Sweet lockdown rambles and spacious reveries

20th May 2020

Hilary Cox Condron

This week is International Biodiversity Week, as well as Mental Health Awareness Week. Confined to our homes, gardens and ‘local patch’ many of us are noticing and enjoying the nature on our doorstep more than ever.

Hilary Cox Condron is a Cambridge based artist and activist, and she’s been taking regular early morning walks on the Cambridge meadows and the surrounding village footpaths with her dog Zelda Zen, and her camera. Here is the result!

‘I hope your rambles have been sweet, and your reveries spacious’

(Emily Dickinson)

Rolling mists and haze-fire.

Still water, clear sky.

Fresh air and flat lands.

An unbroken harmony of birdsong and the buzz of nature.

I have never seen Cambridge so beautiful.

It’s phenomenal.

I feel like all my senses have been ramped up. I have always felt lucky to live in a city with so many open spaces and tucked away footpaths to explore – but in this period these walks with Zelda Zen and the dawn chorus are holding me. I am excited to start each day – amongst all the uncertainty, anger and grief, I feel absolute love deep in my bones as I step out on to the commons and watch the mist unfurl across the Cam.

‘… and my soul gets caught in it

hung by the heels

In water…’

(from Mist, a poem by Alice Oswald)

The fox.

The deer.

The cormorant drying its wings.

A raft of ducks.

A mute swan cob and pen in a beautiful courtship dance…

‘Inspired by Robert Macfarlane’s Lost Words and Landmarks – I’m trying to remember and use the words of nature.

I stop to greet trees along the way: the big oak in the middle of the footpath between Horningsea and Clayhithe is a favourite. I wonder at the stories it holds, the ruggedness of its age as it gently creeks above me.

‘The Common Cormorant or shag

Lays eggs inside a paper bag.

The reason you will see no doubt

It is to keep the lightning out.

But what these unobservant birds

Have never noticed is that herds

Of wandering bears may come with buns

And steal the bags to hold the crumbs.

(Christopher Isherwood)

I watched a Little Egret on Ditton Meadows. I haven’t seen one on this stretch of the river before. And never one so sassy.

‘…they opened their wings

softly and stepped

over every dark thing.’

(from Egrets, a poem by Mary Oliver)


Egrets were very common up until the late 1800’s, when plumes became fashionable and they were hunted to decorate hats. (Apparently, in the first three months of 1885, 750,000 egret skins were sold in London alone, and a record from 1887 shows that one London dealer sold two million egret skins). Grim. But accepted as totally normal then.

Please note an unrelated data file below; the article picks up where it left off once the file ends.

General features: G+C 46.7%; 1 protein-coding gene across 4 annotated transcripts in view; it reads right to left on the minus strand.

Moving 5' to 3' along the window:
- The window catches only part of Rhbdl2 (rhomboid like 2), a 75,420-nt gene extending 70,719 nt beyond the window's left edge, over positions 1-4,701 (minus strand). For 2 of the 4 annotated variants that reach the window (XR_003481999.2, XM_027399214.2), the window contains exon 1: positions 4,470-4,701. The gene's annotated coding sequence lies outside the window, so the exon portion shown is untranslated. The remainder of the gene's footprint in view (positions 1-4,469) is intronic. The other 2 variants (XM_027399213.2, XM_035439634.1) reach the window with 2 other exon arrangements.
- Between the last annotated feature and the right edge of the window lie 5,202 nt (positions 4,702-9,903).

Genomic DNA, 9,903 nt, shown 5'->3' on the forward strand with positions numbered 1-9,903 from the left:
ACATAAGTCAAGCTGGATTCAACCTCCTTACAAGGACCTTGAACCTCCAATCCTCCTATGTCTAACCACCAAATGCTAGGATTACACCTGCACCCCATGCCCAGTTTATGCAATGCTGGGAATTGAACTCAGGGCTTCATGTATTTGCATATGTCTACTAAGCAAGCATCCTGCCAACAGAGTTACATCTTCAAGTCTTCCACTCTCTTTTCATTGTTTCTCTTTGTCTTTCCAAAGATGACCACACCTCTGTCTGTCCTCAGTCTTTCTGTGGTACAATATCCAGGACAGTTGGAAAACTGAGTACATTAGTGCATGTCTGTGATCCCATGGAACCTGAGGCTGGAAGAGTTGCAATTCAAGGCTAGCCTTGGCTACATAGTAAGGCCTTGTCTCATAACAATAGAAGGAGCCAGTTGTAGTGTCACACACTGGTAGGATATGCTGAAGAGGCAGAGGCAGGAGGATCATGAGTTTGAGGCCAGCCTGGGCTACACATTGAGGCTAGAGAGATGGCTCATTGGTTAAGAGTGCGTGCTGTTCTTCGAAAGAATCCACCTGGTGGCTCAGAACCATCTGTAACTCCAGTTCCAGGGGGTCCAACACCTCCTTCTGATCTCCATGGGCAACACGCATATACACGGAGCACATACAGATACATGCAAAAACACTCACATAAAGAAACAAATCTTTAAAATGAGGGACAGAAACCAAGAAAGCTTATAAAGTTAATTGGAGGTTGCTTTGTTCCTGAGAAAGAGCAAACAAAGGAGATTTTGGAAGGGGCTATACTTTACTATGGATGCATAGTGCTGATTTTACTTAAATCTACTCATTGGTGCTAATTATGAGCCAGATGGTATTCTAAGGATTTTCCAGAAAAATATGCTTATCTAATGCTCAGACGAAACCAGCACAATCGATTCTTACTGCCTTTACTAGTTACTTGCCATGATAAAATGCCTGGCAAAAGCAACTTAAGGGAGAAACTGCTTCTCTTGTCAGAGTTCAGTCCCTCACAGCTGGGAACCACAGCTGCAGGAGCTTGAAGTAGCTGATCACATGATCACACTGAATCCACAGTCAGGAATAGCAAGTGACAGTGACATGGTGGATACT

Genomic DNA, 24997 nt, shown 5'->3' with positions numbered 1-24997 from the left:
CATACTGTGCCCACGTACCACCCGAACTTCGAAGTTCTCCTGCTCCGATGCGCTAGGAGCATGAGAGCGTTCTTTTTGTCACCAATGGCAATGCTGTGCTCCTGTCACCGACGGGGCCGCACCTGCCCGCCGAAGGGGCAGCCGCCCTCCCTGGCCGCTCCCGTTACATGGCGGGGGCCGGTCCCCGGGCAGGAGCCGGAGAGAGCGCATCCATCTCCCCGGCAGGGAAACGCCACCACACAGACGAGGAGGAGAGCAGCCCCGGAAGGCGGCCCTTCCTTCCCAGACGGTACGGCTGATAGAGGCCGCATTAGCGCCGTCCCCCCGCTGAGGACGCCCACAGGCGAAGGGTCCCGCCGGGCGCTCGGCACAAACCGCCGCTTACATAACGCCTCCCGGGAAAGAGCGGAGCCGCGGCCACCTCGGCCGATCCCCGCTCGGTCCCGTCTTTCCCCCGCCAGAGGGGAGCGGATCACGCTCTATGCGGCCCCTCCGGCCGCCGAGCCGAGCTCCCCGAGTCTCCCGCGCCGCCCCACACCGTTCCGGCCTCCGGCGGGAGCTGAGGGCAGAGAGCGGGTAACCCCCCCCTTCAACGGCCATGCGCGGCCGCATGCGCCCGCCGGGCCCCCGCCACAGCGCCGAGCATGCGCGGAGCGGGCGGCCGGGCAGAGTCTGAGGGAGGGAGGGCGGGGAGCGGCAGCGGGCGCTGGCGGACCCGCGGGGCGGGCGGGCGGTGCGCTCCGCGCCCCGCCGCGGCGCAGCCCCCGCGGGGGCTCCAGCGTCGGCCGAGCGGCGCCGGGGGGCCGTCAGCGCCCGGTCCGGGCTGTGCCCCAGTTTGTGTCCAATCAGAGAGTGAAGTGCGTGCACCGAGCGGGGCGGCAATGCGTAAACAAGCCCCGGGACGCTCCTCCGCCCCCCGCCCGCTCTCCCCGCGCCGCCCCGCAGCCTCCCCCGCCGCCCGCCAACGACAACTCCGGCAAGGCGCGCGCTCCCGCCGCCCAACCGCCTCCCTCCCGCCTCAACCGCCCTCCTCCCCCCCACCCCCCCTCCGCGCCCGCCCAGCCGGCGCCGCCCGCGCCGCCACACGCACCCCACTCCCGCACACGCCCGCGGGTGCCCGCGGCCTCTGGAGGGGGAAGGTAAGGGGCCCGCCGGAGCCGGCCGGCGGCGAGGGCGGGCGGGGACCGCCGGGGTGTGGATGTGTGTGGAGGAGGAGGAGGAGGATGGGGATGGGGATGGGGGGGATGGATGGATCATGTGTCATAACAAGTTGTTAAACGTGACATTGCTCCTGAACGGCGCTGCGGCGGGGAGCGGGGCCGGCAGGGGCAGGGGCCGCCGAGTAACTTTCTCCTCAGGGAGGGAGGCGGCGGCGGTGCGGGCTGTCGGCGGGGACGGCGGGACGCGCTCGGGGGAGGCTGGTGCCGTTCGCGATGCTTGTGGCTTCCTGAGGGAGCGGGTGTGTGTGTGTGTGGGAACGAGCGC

They neared extinction.

This inspired a small group of women to establish the Royal Society for the Protection of Birds (RSPB), founded in 1889 by Emily Williamson at her home in Manchester, campaigning to end the use of bird skins and feathers in the fashion industry.



And a reminder that what we think of as ‘normal’ can change.

And that ordinary people can make that change happen.

Time in nature helps us focus (I often delivered workshops outside, but otherwise played recordings of birdsong whilst creating – back in the day of community gatherings…). Being quiet – resetting our brains. Remembering who we are and what is at our core.

In Rob Hopkins book ‘From What Is to What If’, he writes: ‘The imagination draws from the palatte of options and possibilities that we carry in our memories. It reassembles, cuts and pastes, and makes unique combinations of experiences and ideas we have seen before. The greater the diversity in the natural world around us, and our greater our capacity to notice it, the more we can draw on it as our muse for how to exist in the world.’

And right now, we need to stimulate our imagination more that ever – to nurture the creativity at the core of us, and to visualise how a new future can look – not just as we move through this lockdown, but for nature herself.

Hilary is a Cambridge based artist and activist.


She is one of the artists making ‘invitations to create’ with Cambridge Curiosity and Imagination , helping people rediscover the world on their doorsteps in creative ways.

The World of Tomorrow

How can people live in harmony with nature?

Participate in this family creative activity with Hilary and share your images with the Museum of Zoology and Cambridge Conservation Initiative

World of Tomorrow